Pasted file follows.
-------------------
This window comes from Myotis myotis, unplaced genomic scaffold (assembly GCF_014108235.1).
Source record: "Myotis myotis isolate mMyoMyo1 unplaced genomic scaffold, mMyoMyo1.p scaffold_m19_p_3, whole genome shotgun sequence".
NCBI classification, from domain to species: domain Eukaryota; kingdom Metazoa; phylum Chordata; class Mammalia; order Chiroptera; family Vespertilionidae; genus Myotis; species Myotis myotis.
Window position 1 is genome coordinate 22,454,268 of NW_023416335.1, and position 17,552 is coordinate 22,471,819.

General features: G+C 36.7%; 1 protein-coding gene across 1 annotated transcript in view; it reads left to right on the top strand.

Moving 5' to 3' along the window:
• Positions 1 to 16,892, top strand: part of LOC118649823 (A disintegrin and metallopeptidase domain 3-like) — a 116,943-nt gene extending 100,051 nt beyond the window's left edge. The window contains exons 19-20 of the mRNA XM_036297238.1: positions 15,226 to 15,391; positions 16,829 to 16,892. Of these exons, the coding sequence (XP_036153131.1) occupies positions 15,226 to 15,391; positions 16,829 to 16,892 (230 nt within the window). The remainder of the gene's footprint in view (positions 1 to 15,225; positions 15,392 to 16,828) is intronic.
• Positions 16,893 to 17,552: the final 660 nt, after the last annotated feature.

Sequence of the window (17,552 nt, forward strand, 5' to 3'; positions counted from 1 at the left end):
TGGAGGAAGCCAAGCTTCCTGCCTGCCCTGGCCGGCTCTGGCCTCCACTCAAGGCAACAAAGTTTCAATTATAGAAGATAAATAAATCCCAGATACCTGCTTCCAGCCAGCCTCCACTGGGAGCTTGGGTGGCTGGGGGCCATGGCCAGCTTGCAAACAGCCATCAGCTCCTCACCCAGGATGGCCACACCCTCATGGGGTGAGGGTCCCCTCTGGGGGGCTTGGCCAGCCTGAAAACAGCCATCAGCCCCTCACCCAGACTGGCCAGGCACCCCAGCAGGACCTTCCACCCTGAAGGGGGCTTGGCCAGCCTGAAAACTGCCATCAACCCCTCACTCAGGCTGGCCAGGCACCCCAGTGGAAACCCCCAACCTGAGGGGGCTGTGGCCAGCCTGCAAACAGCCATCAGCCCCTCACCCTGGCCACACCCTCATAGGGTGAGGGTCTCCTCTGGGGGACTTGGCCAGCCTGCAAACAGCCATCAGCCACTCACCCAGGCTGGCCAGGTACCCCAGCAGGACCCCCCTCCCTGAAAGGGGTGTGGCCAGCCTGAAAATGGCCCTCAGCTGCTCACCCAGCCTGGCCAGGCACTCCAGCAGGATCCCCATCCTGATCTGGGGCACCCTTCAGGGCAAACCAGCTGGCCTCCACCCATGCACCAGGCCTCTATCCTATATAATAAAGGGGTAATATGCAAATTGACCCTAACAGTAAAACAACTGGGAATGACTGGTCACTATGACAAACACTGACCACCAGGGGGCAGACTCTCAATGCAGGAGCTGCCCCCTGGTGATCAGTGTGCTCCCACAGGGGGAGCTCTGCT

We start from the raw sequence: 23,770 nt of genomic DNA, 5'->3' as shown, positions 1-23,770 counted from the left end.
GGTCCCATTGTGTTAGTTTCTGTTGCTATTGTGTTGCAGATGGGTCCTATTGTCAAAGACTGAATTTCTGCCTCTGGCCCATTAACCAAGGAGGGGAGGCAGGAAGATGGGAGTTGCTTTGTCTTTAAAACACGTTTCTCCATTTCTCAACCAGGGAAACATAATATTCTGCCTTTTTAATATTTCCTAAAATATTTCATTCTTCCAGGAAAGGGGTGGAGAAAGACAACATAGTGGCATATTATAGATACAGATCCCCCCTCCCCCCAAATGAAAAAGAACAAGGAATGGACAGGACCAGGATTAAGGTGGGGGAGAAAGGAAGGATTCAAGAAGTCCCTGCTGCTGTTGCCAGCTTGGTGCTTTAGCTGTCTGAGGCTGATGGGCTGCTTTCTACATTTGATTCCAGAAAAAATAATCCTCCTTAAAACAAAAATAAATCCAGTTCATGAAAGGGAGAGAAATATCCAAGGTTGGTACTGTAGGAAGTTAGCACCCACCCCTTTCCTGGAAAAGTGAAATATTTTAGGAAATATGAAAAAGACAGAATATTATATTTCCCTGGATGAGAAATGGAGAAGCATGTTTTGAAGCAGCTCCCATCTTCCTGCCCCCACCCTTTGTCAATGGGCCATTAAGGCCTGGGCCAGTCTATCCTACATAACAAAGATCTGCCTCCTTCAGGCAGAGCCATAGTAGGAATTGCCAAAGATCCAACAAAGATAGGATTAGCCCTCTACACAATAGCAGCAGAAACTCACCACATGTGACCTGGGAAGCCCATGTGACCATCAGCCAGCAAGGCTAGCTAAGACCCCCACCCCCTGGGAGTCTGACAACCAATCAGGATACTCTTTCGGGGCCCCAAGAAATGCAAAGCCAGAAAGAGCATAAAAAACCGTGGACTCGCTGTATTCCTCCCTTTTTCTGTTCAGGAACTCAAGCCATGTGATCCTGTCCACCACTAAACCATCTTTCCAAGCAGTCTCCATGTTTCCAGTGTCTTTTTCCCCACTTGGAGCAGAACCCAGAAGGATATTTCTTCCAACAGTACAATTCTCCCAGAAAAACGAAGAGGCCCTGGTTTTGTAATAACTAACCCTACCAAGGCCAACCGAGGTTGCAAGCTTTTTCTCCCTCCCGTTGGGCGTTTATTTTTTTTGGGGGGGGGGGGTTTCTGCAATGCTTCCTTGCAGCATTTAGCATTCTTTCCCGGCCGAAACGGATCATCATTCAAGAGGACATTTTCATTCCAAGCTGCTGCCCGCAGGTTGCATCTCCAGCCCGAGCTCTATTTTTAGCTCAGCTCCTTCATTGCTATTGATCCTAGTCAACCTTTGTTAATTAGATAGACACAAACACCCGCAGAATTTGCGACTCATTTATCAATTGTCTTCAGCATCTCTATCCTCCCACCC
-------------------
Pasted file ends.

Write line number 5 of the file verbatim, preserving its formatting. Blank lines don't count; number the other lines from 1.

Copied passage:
General features: G+C 36.7%; 1 protein-coding gene across 1 annotated transcript in view; it reads left to right on the top strand.